By Roger P. Levin, DDS

September 19, 2019 -- Dr. Roger P. Levin brings you the most thought-provoking topics from the Dental Business Study Clubs, an organization focused on the business of successful dentistry. Each month, Dr. Levin will explore an aspect of the business of dentistry in detail.

Based on measurements of more than 30,000 practices over almost 35 years, we can project with confidence that most practices will lose the equivalent of two years of production for every 20 years. This 10% loss and the associated waste of time can be mostly avoided if critical areas are addressed. Keep watch over the following four areas to prevent production loss in your practice.

4 areas to watch

1. No-shows

Dr. Roger Levin
Roger P. Levin, DDS, is the executive founder of the Dental Business Study Clubs.

No-shows are a silent killer that eats up tremendous amounts of time with no associated production. When a patient doesn't show, the time can never be recovered. At Walmart or Target, a product on the shelf might not sell today but has an excellent chance of selling the next day or next week. However, a no-show in a dental office contributes to significant production loss as there is no way to use that time again.

We suggest the following tips to reduce the chance of patients not showing up:

  • Call every potential no-show at precisely five minutes after the patient is due. Using excellent scripting to make it clear that the practice cannot schedule the patient in the next few days or even the next few weeks. This creates a perception of demand and a sense of urgency. Schedule the appointment for several weeks out and then in one week call the patient to let them know that there are some new options to bring them in sooner.
  • Tell patients who miss appointments for the second time that there is a $100 fee for missed appointments, but it will not be charged this time. After that, any patient who misses two appointments in one year should no longer be part of the office because research has shown that these patients cause practices to lose money over 10- and 20-year periods of time.

2. Patient attrition

The Levin Group Data Center has continually found that the top 10% of practices have attrition rates (annual loss of patients) of about 7.5%. Practices outside the top 10% experience an attrition rate of 12% to 15%.

How to minimize patient attrition:

  • It is crucial to keep patients scheduled. At any given time, there are patients who do not have appointments. Gradually, some of these patients will be lost and contribute to a higher attrition rate. Administrative staff should work every day to contact overdue patients and get them scheduled. When scripted for excellent customer service, patients will not feel harassed. Instead, they will be glad to make an appointment. The goal is to bring your annual patient attrition rate down to 7% to 8%, which will increase the patient base every 10 years by 70% more than it would otherwise.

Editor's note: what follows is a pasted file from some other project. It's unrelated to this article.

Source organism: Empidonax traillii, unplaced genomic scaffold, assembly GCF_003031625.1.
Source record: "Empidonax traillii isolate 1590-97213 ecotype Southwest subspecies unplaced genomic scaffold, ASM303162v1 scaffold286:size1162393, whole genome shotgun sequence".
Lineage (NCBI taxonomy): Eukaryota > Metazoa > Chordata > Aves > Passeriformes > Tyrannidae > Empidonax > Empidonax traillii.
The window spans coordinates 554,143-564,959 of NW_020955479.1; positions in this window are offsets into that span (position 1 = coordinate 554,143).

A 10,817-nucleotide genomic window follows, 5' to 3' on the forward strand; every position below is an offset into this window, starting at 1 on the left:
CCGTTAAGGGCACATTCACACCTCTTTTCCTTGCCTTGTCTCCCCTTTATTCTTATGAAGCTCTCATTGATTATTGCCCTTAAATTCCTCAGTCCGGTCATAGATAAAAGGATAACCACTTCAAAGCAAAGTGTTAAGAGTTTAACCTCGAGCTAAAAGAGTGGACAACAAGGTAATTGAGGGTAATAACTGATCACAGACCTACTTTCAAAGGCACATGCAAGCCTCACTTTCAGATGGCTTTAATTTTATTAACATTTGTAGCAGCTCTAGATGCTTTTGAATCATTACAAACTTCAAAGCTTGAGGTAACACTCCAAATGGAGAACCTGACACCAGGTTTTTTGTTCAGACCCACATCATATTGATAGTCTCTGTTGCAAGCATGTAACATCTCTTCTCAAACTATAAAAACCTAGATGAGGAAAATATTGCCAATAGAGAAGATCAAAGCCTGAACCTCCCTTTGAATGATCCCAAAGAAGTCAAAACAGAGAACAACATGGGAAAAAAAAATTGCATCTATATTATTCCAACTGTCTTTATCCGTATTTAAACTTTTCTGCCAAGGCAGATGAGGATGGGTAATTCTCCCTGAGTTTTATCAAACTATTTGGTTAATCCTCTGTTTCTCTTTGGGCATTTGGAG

• It is essential to build high value for dental hygiene in every appointment. Many practices think they are doing this, but, in reality, they are not creating enough value for patients to keep their appointments.
  • Have hygienists take advantage of their relationships with their patients by doing their own scheduling. When dental hygienists do their own scheduling, patients are more likely to keep their appointments.

3. Case presentation

Many patients receive treatment plans that are never completed. Most offices do not have a sound follow-up system for incomplete treatment, which results in loss of production.

You can create an effective follow-up system. Have the front desk staff reach out to patients to help them get scheduled. If the patient does not want to begin treatment at this time, then dental hygienists should routinely ask patients about treatment plans during hygiene visits.

Many patients will eventually accept treatment when they are ready. Over time, this contributes to extra production that would've been lost if no one ever bothered to revisit the treatment plan with the patient.

4. Patient financing

“Practices are losing production on many patients who don't know that patient financing is available.”

Many patients don't believe they can afford treatment even if there is a payment plan. There are companies that provide numerous patient financing options, some of which may be interest-free. When a patient is offered a six-month, interest-free opportunity for excellent dental care, it can help tip the scales toward case acceptance. Practices are losing production on many patients who don't know that patient financing is available.

We recommend telling your patients about financing options. Let all patients know at the beginning of treatment plans that several options are available, including interest-free financing. When patients hear the words "interest-free financing," they perk up and start believing that they can afford treatment, which greatly enhances their interest in moving forward.

Success of the practice

Because of inefficient systems, many dental practices lose the equivalent of two years of production for every 20 years in practice. If dental teams could cut this even in half, it would make a significant difference in the success of the practice.

Roger P. Levin, DDS, is the executive founder of the Dental Business Study Clubs. To contact Dr. Levin, or to join the 40,000 dental professionals who receive his Practice Production Tip of the Day, visit www.levingroup.com or email rlevin@levingroup.com.

The comments and observations expressed herein do not necessarily reflect the opinions of DrBicuspid.com, nor should they be construed as an endorsement or admonishment of any particular idea, vendor, or organization.


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